Dr. Burt, who was (is?) at Northwestern was the main pioneer in using stem cell transplants to treat MS.

http://www.ncbi.nlm.nih.gov/pubmed/9071509
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Postby Lyon » Sat Feb 13, 2010 11:43 am

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Stem cells

Postby 011201104 » Mon Feb 15, 2010 10:30 am

Stem cells from Costa Rica did not work at all. It hurts to see friends get it and not do as well as they expected. I did well for a month but went steady downhill and am still going. My neuro thinks it did more harm than good and I believe him. He was neutral on me getting it unlike alot of doctors.
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Postby LR1234 » Mon Feb 15, 2010 10:36 am

What stem cells did you try? I have spoken to people personally that have had some success. Have you looked into CCSVI?
Maybe stem cells and chemo works on those with no vein issues but for others, maybe vein treatment should be done first???
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Postby Daisy3 » Mon Feb 15, 2010 12:23 pm

My nightmare at this point is mu hubby not having blocked veins-taht would leave me stumped. That's why I am taking an interest in stem cells-we always need something to look forward to-I am wary of places like Mexico and China,if it was so good surely we would be offered it in Europe and the States?
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Postby ariehs » Mon Feb 15, 2010 8:28 pm

There is a study being put together of mesenchymal in Montreal, Canada, by Dr. Bar-Or at the Montreal Neurological Institute and Hospital (MNI). Dr. Bar-or used to work with Dr. Slavin (In Israel), who has been working with mesenchymal stem cells longer than anyone else.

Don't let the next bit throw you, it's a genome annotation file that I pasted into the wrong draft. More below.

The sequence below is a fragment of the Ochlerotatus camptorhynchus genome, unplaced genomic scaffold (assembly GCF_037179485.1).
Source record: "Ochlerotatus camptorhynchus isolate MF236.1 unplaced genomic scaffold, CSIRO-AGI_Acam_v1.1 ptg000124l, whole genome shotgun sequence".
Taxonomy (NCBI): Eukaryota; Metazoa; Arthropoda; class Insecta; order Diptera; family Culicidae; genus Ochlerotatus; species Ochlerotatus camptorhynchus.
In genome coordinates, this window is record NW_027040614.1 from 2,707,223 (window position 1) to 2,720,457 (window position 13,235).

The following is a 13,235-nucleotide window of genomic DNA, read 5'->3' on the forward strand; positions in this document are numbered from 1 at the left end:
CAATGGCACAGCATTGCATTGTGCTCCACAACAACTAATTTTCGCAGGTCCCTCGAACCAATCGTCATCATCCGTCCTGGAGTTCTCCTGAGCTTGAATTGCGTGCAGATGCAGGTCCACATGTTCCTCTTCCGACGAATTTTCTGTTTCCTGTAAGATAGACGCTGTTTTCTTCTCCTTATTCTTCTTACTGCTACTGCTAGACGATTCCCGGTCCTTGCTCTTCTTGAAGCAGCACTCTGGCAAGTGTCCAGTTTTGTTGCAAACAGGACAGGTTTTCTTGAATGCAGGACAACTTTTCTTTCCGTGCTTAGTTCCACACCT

I paid for Dr. Slavin's treatment, and while I am only two months post-infusion, I am very very excited with the results in the last few weeks, and from people I've spoken to, and according to Dr. Slavin, it seems that I can expect no less than 3 years without relapse, if not much longer. I'm beginning to believe that, I'm feeling so well.

Anyway, if you can't pay for the treatment (USD$28,000), the study in Montreal is still being put together, and it seems that it will follow Dr. Slavin's protocol closely.

Dr. Amit Bar-Or is not the only doctor working on this study, I know that Dr. Jack Antel - also at the MNI - and Dr. Freedman - working on autologous hematopoietic stem cells with 'rebooting' in Ottawa - have also been involved to some degree. Dr. Bar-Or, though, seems to be the person to contact.
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Postby LR1234 » Tue Feb 16, 2010 1:00 am

Daisy, I should really write this in the CCSVI section but my CT/MRV and Doppler showed no stenosis. My venogram showed a totally occluded left jugular vein. (I believe venogram is the only definitive)
PM me or check out my thread on the CCSVI section x


Ariehs It sounds like the stem cells are doing something for you which is great. Did they reboot your system with chemo first?
What are the risks associated with the procedure you had?
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Postby ariehs » Tue Feb 16, 2010 7:28 am

Dr. Slavin's protocol does not involve chemo. In July I had some bone marrow extracted, then they cultured the mesenchymal cells - so they infused me with 50.7 x 10 ^ 6 cells (50,700,000 to 3 sig digs) instead of only a few tens of thousands. They also prepared enough for more infusions should I need them in the next 15 years or so.

I am not completely symptom free, but I am walking completely unassisted again, no longer heat sensative, taking Yoga classes ( including hot yoga), kickboxing, fatigue free, and while normal sensation has not completely returned to my left hand, there gas been significant improvement.